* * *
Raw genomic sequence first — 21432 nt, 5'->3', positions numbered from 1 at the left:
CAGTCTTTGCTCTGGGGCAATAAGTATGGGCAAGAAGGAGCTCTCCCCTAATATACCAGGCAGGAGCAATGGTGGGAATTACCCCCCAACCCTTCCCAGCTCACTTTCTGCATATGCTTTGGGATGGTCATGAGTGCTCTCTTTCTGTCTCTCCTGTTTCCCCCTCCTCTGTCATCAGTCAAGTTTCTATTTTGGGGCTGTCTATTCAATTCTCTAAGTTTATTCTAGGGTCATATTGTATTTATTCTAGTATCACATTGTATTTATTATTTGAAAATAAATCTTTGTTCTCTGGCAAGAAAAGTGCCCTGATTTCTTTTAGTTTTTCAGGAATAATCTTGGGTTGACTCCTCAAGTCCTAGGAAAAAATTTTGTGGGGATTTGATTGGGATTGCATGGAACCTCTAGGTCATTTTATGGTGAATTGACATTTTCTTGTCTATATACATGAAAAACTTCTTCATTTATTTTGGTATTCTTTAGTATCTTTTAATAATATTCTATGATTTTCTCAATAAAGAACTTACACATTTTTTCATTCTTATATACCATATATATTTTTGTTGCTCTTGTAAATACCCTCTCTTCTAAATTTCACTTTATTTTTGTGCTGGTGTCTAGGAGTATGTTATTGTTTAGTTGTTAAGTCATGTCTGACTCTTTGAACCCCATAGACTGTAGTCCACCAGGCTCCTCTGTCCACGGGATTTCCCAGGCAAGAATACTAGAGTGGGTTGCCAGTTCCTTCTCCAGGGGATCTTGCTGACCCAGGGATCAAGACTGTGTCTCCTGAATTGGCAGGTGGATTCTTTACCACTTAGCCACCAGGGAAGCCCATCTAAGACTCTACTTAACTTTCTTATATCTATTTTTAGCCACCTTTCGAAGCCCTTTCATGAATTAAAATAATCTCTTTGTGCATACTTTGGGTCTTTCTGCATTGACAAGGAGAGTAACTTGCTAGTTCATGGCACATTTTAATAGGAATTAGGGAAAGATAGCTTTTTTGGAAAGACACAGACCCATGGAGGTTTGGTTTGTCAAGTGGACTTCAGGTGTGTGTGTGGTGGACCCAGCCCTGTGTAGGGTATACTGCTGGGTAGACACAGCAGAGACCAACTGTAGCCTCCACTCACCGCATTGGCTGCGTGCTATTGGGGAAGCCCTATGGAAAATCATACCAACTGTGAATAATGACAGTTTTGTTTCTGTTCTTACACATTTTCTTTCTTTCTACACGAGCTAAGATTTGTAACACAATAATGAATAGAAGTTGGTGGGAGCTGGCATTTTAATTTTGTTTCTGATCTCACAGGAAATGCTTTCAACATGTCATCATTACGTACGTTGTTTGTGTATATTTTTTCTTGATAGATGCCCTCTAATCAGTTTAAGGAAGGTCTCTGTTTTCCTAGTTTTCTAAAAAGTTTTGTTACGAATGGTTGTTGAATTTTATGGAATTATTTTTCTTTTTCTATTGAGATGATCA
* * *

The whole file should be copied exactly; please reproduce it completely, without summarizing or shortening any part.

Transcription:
Raw genomic sequence first — 21432 nt, 5'->3', positions numbered from 1 at the left:
CAGTCTTTGCTCTGGGGCAATAAGTATGGGCAAGAAGGAGCTCTCCCCTAATATACCAGGCAGGAGCAATGGTGGGAATTACCCCCCAACCCTTCCCAGCTCACTTTCTGCATATGCTTTGGGATGGTCATGAGTGCTCTCTTTCTGTCTCTCCTGTTTCCCCCTCCTCTGTCATCAGTCAAGTTTCTATTTTGGGGCTGTCTATTCAATTCTCTAAGTTTATTCTAGGGTCATATTGTATTTATTCTAGTATCACATTGTATTTATTATTTGAAAATAAATCTTTGTTCTCTGGCAAGAAAAGTGCCCTGATTTCTTTTAGTTTTTCAGGAATAATCTTGGGTTGACTCCTCAAGTCCTAGGAAAAAATTTTGTGGGGATTTGATTGGGATTGCATGGAACCTCTAGGTCATTTTATGGTGAATTGACATTTTCTTGTCTATATACATGAAAAACTTCTTCATTTATTTTGGTATTCTTTAGTATCTTTTAATAATATTCTATGATTTTCTCAATAAAGAACTTACACATTTTTTCATTCTTATATACCATATATATTTTTGTTGCTCTTGTAAATACCCTCTCTTCTAAATTTCACTTTATTTTTGTGCTGGTGTCTAGGAGTATGTTATTGTTTAGTTGTTAAGTCATGTCTGACTCTTTGAACCCCATAGACTGTAGTCCACCAGGCTCCTCTGTCCACGGGATTTCCCAGGCAAGAATACTAGAGTGGGTTGCCAGTTCCTTCTCCAGGGGATCTTGCTGACCCAGGGATCAAGACTGTGTCTCCTGAATTGGCAGGTGGATTCTTTACCACTTAGCCACCAGGGAAGCCCATCTAAGACTCTACTTAACTTTCTTATATCTATTTTTAGCCACCTTTCGAAGCCCTTTCATGAATTAAAATAATCTCTTTGTGCATACTTTGGGTCTTTCTGCATTGACAAGGAGAGTAACTTGCTAGTTCATGGCACATTTTAATAGGAATTAGGGAAAGATAGCTTTTTTGGAAAGACACAGACCCATGGAGGTTTGGTTTGTCAAGTGGACTTCAGGTGTGTGTGTGGTGGACCCAGCCCTGTGTAGGGTATACTGCTGGGTAGACACAGCAGAGACCAACTGTAGCCTCCACTCACCGCATTGGCTGCGTGCTATTGGGGAAGCCCTATGGAAAATCATACCAACTGTGAATAATGACAGTTTTGTTTCTGTTCTTACACATTTTCTTTCTTTCTACACGAGCTAAGATTTGTAACACAATAATGAATAGAAGTTGGTGGGAGCTGGCATTTTAATTTTGTTTCTGATCTCACAGGAAATGCTTTCAACATGTCATCATTACGTACGTTGTTTGTGTATATTTTTTCTTGATAGATGCCCTCTAATCAGTTTAAGGAAGGTCTCTGTTTTCCTAGTTTTCTAAAAAGTTTTGTTACGAATGGTTGTTGAATTTTATGGAATTATTTTTCTTTTTCTATTGAGATGATCA